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7 Oct 2013

Parents play important role in teen eating behaviours

The way parents manage mealtimes has been linked to lower levels of eating disorders in teenagers, according to a new study from Loughborough University.

Researchers looked at perceptions of more than 500 teens aged 13-15, and found that those who felt their parents had more responsibility for providing meals, or whose parents were in charge of food provision, reported lower levels of eating disorders.

However, parents’ use of more controlling food-related strategies was linked to less desirable teen eating behaviours.

If girls feel pressured by their parents to eat, they are more likely to report signs of disordered eating.

Conversely, boys were more likely to report symptoms of eating disorders where they feel that certain foods are restricted by their parents.

Dr Emma Haycraft in the University’s Centre for Research into Eating Disorders (LUCRED) is leading the project. She said:

“Our findings highlight the importance of parents continuing to be responsible for mealtimes until their children are well into their teens. 

“By providing meals, and at the same time avoiding the use of overly controlling feeding practices, parents and carers can help contribute to more positive eating behaviours.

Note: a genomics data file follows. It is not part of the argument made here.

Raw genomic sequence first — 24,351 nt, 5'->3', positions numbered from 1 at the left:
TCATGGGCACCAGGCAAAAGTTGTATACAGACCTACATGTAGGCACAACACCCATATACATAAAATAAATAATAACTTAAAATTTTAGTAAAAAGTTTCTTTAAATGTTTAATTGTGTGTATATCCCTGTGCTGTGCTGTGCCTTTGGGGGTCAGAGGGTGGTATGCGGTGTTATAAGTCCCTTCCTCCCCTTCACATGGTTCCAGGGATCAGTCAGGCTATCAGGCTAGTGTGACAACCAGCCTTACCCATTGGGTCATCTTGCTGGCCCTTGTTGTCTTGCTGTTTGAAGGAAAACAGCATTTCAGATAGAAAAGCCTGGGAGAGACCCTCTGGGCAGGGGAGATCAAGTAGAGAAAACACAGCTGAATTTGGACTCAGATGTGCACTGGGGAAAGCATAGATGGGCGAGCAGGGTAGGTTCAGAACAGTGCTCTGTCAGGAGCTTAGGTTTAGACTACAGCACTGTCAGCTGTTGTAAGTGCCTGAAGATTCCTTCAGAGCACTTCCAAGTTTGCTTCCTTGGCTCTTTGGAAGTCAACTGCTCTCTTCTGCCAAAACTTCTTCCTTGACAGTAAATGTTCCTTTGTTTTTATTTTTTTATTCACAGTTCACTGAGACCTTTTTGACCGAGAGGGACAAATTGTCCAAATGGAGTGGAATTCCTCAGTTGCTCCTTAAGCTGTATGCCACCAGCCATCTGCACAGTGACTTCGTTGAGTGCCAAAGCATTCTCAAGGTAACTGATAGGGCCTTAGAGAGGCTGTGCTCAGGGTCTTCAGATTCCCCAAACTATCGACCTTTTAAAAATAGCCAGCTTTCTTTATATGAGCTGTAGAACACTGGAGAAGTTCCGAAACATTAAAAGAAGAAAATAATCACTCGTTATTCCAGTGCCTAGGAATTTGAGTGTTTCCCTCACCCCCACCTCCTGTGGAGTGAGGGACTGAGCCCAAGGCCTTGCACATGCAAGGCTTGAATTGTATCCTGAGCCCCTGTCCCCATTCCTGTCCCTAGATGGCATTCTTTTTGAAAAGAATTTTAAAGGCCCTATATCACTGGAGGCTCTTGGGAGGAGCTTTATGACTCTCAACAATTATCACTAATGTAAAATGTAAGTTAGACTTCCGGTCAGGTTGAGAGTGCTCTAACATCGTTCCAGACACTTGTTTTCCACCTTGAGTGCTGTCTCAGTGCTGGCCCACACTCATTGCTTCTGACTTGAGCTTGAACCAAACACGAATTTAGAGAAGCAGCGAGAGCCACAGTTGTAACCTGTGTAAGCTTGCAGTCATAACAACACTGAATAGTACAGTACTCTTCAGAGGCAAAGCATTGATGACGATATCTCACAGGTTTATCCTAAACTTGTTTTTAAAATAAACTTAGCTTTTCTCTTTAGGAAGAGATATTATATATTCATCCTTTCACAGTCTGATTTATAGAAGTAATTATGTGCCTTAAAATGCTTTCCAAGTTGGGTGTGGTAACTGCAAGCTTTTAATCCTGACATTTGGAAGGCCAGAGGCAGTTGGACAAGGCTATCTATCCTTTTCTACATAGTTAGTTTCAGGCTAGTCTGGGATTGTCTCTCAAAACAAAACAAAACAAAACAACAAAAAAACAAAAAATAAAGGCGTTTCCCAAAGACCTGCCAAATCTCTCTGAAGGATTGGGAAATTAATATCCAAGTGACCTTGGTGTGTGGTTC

“Our next step will be to find out to what extent the teens’ perception corresponds with what their parents are actually doing.”

Professor Caroline Meyer, director of LUCRED, added:

“The results of such studies are important for facilitating the development of interventions aimed at promoting healthy eating behaviours in teenagers which is part of our ongoing research at LUCRED”.

The paper Adolescents' level of eating psychopathology is related to perceptions of their parents' current feeding practices has been published in the Journal of Adolescent Health.

−ENDS−

Notes for editors

Article reference number: PR 13/184

Loughborough is one of the country’s leading universities, with an international reputation for research that matters, excellence in teaching, strong links with industry, and unrivalled achievement in sport and its underpinning academic disciplines.

It was awarded the coveted Sunday Times University of the Year 2008-09 title, and is consistently ranked in the top twenty of UK universities in national newspaper league tables. It has been voted England's Best Student Experience for six years running in the Times Higher Education league, and in recognition of its contribution to the sector, the University has been awarded six Queen's Anniversary Prizes.

It is a member of the 1994 Group of 11 leading research-intensive universities. The Group was established in 1994 to promote excellence in university research and teaching. Each member undertakes diverse and high-quality research, while ensuring excellent levels of teaching and student experience.

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